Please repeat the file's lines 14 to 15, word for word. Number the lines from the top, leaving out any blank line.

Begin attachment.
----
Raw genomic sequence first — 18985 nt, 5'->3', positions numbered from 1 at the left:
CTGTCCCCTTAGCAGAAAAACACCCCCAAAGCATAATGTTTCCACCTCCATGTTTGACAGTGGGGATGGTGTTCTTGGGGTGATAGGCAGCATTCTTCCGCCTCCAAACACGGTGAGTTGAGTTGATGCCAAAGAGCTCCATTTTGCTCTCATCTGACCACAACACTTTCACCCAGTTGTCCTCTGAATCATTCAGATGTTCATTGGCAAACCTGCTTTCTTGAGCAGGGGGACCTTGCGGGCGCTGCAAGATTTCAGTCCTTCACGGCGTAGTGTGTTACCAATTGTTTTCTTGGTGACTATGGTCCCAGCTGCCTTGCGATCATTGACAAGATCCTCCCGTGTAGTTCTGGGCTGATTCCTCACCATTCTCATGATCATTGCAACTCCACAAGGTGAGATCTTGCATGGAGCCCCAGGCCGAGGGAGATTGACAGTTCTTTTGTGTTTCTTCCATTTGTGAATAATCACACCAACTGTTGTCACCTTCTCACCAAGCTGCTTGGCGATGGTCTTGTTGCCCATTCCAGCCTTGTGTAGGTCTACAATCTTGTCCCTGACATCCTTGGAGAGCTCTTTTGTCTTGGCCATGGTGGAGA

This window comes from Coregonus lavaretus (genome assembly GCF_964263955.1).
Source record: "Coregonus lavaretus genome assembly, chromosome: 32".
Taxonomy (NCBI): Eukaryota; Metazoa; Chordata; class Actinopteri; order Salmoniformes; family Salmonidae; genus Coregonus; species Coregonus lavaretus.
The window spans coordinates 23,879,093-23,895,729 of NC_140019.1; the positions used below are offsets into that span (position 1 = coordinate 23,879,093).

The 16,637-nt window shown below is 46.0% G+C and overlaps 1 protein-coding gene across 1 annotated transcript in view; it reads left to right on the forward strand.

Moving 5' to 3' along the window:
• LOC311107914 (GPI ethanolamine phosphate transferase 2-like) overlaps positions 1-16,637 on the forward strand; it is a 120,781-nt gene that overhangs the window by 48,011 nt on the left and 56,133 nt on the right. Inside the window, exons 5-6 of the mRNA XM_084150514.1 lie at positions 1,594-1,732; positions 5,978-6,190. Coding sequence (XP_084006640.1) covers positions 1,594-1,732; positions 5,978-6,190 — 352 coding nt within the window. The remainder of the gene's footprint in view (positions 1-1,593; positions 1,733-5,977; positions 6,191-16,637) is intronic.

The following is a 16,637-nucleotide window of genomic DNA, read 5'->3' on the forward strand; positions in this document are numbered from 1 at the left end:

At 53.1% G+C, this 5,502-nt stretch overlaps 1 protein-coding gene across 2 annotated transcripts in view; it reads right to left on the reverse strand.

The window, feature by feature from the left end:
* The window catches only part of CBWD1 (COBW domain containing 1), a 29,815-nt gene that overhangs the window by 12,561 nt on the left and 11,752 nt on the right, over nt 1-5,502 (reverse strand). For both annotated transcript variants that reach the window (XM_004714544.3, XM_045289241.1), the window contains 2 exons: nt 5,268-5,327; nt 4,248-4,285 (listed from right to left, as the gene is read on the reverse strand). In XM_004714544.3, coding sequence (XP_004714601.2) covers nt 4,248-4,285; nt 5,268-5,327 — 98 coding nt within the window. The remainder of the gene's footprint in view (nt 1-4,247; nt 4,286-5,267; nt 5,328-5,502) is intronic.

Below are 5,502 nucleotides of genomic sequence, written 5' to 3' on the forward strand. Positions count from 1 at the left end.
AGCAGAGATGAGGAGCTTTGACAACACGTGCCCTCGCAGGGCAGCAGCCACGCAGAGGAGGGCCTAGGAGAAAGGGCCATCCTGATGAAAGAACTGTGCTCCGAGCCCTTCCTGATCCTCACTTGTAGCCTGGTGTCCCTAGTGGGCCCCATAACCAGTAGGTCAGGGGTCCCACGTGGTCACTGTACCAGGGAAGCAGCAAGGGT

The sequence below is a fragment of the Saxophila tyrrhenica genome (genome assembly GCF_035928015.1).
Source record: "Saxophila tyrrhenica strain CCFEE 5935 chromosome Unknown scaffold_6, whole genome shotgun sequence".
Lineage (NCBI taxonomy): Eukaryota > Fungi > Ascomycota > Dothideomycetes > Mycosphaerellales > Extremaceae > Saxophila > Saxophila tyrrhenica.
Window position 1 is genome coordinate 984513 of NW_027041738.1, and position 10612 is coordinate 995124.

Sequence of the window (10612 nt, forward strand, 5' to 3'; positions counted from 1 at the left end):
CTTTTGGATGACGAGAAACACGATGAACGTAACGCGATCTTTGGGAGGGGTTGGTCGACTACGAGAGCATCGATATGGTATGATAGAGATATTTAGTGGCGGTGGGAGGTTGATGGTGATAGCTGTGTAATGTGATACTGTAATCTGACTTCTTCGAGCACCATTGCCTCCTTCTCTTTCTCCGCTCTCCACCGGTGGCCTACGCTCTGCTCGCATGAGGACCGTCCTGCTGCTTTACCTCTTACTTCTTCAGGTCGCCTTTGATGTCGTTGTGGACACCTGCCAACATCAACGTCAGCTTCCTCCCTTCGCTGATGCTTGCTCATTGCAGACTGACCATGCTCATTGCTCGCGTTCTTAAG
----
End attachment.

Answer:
Below are 5,502 nucleotides of genomic sequence, written 5' to 3' on the forward strand. Positions count from 1 at the left end.
AGCAGAGATGAGGAGCTTTGACAACACGTGCCCTCGCAGGGCAGCAGCCACGCAGAGGAGGGCCTAGGAGAAAGGGCCATCCTGATGAAAGAACTGTGCTCCGAGCCCTTCCTGATCCTCACTTGTAGCCTGGTGTCCCTAGTGGGCCCCATAACCAGTAGGTCAGGGGTCCCACGTGGTCACTGTACCAGGGAAGCAGCAAGGGT